Ömür Harmanşah works in the field of archaeology, architectural history and material culture of the Near East. He has written on cities, urban space and architectural technologies in ancient Turkey, Iraq and Syria. His academic interests involve intersections of place and landscape, bodily performance, local knowledge, collective memory, and political ecology. He is currently working on a cultural biography of rock reliefs and spring monuments in Anatolia and a critical archaeology of place.
Ömür Harmansah specializes in the archaeology of the ancient Near East, with emphasis on Anatolia, Syria, and Mesopotamia. Born and raised in Turkey, Ömür studied architecture and architectural history at the Middle East Technical University (Ankara, Turkey), and received his PhD from University of Pennsylvania in the History of Art (2005). He previously taught at Reed College (Portland, OR) for three semesters in 2005-2006. He joined the faculty at Brown in 2006, and since then, he has been teaching at the Joukowsky Institute for Archaeology and the Ancient World and the Department of Egyptology and Ancient Western Asian Studies. At Brown he is also affiliated with the Department of Anthropology, Department of Theater Arts and Performance Studies, and the program in Middle East Studies.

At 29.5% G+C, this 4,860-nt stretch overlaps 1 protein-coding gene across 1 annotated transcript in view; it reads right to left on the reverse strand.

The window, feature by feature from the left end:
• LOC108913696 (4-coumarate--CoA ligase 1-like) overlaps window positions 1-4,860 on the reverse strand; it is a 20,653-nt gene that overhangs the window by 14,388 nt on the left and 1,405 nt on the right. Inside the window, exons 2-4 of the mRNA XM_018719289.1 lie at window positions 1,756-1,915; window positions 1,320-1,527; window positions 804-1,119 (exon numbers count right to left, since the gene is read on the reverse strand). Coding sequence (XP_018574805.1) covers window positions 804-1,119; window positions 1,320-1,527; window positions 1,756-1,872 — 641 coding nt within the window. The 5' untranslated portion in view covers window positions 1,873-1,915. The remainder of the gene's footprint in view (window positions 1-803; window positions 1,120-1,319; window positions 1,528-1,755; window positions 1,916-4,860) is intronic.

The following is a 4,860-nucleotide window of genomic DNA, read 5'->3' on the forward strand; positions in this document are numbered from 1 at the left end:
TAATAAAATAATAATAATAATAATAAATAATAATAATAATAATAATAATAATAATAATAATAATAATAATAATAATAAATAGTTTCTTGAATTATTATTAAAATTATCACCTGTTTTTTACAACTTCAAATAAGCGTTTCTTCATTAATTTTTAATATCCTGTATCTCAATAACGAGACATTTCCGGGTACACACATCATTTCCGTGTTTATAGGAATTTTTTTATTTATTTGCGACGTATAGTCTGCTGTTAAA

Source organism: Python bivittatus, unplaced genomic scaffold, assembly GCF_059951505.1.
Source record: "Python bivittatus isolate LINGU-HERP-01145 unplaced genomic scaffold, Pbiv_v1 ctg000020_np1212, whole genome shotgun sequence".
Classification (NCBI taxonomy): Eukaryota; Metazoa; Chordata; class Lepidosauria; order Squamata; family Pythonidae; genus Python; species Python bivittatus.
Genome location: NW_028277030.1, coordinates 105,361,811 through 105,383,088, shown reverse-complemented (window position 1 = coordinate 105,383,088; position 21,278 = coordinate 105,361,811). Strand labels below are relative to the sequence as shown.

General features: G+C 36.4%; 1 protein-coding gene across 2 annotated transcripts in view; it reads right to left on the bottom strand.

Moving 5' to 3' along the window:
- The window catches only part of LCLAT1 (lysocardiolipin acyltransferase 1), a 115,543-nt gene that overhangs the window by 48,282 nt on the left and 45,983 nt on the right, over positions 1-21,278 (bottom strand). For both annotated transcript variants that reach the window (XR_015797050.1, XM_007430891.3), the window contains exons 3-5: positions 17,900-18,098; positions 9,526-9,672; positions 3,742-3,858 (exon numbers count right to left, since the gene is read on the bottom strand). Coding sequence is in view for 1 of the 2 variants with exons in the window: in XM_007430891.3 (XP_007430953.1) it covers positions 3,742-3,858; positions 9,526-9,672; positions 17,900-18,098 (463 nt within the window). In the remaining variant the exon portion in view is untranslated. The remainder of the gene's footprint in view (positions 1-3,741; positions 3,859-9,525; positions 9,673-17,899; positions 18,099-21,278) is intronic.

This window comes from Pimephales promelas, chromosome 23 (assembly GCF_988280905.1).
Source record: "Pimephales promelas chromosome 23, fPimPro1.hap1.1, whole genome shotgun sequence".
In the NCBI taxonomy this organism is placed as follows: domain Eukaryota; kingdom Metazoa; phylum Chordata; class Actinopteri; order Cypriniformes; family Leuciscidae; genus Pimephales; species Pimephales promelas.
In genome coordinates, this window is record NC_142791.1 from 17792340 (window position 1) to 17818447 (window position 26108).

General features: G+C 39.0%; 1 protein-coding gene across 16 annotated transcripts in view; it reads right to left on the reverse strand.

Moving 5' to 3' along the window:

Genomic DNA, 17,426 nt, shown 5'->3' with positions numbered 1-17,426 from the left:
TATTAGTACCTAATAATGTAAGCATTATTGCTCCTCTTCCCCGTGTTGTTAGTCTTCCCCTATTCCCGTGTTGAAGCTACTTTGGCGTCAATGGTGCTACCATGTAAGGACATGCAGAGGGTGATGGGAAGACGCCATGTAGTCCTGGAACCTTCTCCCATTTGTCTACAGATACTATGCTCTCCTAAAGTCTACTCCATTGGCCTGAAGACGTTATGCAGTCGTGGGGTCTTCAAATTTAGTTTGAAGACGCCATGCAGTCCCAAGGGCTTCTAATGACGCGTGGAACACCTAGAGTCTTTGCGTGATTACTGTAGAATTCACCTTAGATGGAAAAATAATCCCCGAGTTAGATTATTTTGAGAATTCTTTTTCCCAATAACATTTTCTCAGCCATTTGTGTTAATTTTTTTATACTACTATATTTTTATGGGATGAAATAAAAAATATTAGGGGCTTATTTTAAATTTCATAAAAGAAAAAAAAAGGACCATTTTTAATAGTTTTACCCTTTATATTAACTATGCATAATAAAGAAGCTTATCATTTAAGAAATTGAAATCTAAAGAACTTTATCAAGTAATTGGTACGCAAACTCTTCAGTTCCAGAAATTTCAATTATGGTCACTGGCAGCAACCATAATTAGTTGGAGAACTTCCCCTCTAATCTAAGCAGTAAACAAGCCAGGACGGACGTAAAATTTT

OMUR HARMANSAH, PhD in History of Art, MA in Architectural History, B. Architecture
On The Web:
Drawing on rocks, gathering by the water: archaeological fieldwork at rock reliefs, sacred springs and other places
Yalburt Yaylası Archaeological Landscape Research Project
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